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Welcome by Regional Minister Leathers


During my youth, I couldn’t understand why there was so much adoration for a Halloween. I thought of this holiday as embellishing decorations leaning towards all things weird and dead. As a youth, I loved playing on the baseball field behind my elementary school. But no matter what time in the day that I walked to that field, I was always uncomfortable because getting to that field meant walking through a graveyard. As I made my journey through that graveyard, I tried to convince myself that there was no reason for me to be afraid, passing by headstones, carefully tiptoeing around markers and memorials in order not to disturb the dead. As an older adult, I have an appreciation for the reasons that people say “Halloween is their favorite party to attend.” With costumes that allow both children and adults to creatively transform their visage into whomever or whatever they can imagine—a member of the Addams’ family, a character from the movie Beetlejuice or Scream Queens. The decorations that lean towards the spooky and macabre make elicit nervous laughs, in some cases screams or howls of fright, yet people can’t get enough. Many of the parties planned for this time of year are the catalyst for great conversations and in some cases, the beginnings of life-long friendships. Halloween festivities are planned for this time of year and offers a showcase for all things pumpkins, including carved pumpkins with illuminated faces, desserts made from pumpkin or topped with pumpkin pie spices, hot drinks with pumpkin flavoring, autumn beers which feature the flavor, you guessed it, pumpkin! Many cultures throughout history and today have actively placed great importance on not forgetting those who have lived before them. In a recent Washington Post article, journalist Theresa Vargas noted an example, which emphasizes how “remembering” is an important part of Dia de los Muertos, or the Day of the Dead observance seen in many Latin cultures. Ms. Vargas points to Aztec and the Mayan beliefs that we have three deaths. The first one is when our heart stops. The second one is when we are buried. And the third one, and the most fatal one, is when we’re forgotten.” This is the basis of the Day of the Dead—remembering, to ensure that people’s contributions to their communities are not forgotten, which means their names and memories of them remain with us.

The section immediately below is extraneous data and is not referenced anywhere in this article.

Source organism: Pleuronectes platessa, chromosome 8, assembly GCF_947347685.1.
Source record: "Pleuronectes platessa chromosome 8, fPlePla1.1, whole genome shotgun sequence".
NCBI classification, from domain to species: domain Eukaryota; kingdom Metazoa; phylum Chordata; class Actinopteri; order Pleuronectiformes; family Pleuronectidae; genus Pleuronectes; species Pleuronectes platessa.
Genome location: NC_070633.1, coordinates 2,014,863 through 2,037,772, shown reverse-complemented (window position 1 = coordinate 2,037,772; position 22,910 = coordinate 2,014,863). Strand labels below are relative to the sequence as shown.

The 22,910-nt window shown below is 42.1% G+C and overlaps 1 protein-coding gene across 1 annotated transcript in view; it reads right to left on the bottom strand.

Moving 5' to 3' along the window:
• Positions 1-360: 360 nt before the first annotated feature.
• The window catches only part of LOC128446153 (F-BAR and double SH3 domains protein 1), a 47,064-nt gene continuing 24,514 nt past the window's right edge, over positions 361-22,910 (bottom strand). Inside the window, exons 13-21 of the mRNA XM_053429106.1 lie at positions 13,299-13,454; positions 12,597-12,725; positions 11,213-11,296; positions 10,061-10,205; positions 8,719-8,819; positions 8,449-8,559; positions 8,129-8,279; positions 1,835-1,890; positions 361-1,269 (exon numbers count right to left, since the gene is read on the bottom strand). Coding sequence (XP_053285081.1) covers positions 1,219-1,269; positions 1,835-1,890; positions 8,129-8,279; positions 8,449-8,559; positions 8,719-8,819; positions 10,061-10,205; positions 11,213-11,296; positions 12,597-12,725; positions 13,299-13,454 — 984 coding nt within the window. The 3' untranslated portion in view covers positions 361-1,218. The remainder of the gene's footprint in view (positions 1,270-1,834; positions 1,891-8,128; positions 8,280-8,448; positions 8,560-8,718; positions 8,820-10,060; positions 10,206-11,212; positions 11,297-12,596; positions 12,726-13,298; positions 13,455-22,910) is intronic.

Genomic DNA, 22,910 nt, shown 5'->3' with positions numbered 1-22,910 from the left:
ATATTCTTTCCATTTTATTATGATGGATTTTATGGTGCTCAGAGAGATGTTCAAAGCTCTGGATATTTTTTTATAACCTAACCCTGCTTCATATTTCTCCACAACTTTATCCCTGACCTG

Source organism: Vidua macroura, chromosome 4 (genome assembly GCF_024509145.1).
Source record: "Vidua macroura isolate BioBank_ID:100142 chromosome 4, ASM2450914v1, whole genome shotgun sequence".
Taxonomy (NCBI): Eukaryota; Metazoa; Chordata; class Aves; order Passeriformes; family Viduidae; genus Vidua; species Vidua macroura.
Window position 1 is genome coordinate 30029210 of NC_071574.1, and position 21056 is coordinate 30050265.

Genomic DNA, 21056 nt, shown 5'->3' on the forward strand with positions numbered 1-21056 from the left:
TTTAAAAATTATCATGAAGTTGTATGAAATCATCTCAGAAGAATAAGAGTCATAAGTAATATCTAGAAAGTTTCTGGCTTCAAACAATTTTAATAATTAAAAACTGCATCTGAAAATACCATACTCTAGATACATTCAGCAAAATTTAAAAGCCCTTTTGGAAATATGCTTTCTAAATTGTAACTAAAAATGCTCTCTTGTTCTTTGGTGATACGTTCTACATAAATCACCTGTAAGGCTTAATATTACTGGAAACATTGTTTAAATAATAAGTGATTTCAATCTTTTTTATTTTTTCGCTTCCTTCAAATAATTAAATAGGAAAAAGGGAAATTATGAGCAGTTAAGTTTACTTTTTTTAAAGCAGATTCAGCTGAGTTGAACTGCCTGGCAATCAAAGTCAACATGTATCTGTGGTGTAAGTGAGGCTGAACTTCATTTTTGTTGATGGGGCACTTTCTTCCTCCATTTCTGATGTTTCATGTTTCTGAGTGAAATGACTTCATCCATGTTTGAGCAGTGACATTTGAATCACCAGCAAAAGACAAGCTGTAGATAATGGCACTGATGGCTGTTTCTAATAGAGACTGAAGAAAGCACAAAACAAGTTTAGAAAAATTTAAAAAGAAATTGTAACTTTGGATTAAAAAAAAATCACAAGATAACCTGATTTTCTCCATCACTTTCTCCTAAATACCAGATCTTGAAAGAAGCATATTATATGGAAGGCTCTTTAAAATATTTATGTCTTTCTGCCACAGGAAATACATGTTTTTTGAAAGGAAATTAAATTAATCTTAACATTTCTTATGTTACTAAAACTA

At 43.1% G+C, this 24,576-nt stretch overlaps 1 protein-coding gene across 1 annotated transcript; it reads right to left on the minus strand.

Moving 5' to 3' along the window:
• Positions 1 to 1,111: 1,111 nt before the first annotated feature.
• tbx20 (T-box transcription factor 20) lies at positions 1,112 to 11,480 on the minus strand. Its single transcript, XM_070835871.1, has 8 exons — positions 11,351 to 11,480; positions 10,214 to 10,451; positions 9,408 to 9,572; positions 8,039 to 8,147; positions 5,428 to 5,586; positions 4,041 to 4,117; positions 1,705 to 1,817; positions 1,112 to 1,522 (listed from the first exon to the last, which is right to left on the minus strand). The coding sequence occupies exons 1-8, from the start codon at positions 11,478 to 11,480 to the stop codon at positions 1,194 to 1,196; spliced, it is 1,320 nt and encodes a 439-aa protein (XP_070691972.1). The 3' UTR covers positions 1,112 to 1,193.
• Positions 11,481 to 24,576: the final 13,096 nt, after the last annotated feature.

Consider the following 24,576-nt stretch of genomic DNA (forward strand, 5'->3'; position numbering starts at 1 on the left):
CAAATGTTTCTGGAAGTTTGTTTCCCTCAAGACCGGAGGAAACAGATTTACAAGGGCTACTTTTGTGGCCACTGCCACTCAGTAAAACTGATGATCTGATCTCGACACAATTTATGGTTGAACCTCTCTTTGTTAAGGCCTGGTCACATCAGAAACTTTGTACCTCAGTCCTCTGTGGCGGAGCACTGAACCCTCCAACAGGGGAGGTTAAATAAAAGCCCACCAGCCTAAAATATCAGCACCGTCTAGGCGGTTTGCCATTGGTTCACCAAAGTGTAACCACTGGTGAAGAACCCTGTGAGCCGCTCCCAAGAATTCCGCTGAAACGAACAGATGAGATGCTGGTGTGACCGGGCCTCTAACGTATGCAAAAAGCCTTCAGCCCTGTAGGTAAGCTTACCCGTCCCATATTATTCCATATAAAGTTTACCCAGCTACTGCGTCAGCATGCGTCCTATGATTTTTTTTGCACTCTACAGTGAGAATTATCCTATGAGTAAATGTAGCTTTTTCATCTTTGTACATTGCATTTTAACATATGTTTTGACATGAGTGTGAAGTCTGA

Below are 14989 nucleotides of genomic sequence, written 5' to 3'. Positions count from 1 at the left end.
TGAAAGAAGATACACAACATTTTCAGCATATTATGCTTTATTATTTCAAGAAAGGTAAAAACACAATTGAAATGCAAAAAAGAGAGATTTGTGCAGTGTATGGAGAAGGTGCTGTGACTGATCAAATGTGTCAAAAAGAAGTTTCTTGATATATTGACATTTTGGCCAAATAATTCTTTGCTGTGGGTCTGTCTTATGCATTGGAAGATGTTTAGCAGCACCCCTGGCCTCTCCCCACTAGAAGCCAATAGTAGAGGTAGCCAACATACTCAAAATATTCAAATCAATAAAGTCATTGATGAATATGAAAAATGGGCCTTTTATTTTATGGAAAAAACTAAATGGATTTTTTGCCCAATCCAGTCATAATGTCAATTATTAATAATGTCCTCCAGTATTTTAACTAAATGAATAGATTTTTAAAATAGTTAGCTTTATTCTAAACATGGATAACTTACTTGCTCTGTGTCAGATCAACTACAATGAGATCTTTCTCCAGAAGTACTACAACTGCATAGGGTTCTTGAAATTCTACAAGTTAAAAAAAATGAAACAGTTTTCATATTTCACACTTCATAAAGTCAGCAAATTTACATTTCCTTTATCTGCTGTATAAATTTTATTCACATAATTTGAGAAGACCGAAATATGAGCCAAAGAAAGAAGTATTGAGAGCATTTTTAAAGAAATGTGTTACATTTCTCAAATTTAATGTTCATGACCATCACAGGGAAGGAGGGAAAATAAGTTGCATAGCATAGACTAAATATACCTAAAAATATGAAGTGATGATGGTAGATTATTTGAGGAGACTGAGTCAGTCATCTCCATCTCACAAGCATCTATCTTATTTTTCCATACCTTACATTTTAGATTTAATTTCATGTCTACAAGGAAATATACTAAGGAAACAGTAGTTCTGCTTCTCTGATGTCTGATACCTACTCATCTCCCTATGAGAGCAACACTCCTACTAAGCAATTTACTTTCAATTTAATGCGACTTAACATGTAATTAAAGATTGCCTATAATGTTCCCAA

Coming of age within the Black worship experience, I was comfortable with giving God thanks for good people who had lived honorable lives. Many of these people died for their unselfish contributions to causes of freedom, human dignity and worth (they were martyrs as were the saints in the earliest years of Christianity, who accepted death as their fate rather than relinquish their identities as Jesus’ disciples). I was taught to give thanks for the lives of Harriet Tubman, Denmark Vesey, Elizabeth Freeman, Martin Luther King, Jr., George Washington Carver, etc. Quite simply, these are a few names among the many within my cultural heritage venerated for their esteemed contributions. Only as an adult, I became aware of All Saint’s Day and its significance in Church liturgy. But, in effect, I had been practicing this act of remembrance since I was a child.